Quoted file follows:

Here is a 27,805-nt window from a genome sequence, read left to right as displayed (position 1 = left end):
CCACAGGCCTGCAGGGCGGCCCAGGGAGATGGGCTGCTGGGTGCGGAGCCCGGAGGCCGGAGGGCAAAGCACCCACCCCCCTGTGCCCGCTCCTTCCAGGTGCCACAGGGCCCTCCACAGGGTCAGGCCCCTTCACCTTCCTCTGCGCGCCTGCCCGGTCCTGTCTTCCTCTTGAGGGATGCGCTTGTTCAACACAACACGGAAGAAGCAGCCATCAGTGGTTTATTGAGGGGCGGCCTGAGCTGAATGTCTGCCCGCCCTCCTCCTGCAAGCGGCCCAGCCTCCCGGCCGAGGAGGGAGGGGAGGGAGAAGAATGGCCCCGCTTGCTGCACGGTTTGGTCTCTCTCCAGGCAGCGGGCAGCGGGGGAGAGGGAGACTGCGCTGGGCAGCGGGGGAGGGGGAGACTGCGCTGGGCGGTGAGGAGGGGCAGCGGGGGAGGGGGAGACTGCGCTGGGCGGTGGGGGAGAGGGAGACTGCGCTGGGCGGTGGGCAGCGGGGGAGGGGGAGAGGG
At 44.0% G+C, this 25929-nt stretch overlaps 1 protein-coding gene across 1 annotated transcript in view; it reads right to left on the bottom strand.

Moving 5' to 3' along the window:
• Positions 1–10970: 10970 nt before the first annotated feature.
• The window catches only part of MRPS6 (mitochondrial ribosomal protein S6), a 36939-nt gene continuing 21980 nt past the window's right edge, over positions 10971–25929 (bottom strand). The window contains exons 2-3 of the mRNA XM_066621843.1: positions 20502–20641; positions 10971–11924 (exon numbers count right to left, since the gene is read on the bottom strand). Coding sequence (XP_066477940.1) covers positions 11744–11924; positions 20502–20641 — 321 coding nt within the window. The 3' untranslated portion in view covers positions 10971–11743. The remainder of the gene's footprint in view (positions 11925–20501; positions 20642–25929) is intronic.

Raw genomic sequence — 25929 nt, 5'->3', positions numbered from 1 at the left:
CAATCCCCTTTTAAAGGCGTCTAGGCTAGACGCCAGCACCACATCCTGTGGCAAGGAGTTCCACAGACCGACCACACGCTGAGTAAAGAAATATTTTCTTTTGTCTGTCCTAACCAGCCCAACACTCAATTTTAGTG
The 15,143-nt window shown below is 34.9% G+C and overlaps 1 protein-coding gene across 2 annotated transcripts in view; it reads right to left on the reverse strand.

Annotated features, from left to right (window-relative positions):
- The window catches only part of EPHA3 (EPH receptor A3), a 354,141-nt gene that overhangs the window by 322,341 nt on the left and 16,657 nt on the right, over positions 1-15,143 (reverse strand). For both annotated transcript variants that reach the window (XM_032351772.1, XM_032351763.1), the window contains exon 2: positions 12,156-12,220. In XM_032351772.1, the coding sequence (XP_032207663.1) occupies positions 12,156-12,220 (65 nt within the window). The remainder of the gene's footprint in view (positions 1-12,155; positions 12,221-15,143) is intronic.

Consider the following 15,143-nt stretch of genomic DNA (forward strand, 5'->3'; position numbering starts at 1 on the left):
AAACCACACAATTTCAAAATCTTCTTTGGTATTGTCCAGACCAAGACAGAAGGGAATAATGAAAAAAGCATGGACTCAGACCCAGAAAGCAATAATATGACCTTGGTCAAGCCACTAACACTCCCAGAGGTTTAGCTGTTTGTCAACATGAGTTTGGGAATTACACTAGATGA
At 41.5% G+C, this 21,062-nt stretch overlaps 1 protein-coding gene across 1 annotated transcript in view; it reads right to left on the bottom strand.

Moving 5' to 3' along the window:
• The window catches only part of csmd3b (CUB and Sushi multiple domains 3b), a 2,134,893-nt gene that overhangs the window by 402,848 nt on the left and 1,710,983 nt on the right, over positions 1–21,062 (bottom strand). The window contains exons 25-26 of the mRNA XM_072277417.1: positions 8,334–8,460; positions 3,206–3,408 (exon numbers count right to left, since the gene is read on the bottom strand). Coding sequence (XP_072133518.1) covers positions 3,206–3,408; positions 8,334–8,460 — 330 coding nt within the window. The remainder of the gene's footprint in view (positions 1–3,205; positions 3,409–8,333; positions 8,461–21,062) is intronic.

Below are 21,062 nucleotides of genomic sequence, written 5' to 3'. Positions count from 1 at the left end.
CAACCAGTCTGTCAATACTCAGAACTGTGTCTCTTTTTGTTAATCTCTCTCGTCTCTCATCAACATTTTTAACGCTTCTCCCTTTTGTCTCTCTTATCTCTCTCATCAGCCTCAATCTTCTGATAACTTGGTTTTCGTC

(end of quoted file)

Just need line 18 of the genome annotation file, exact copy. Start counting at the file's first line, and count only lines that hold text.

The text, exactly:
CAACCAGTCTGTCAATACTCAGAACTGTGTCTCTTTTTGTTAATCTCTCTCGTCTCTCATCAACATTTTTAACGCTTCTCCCTTTTGTCTCTCTTATCTCTCTCATCAGCCTCAATCTTCTGATAACTTGGTTTTCGTC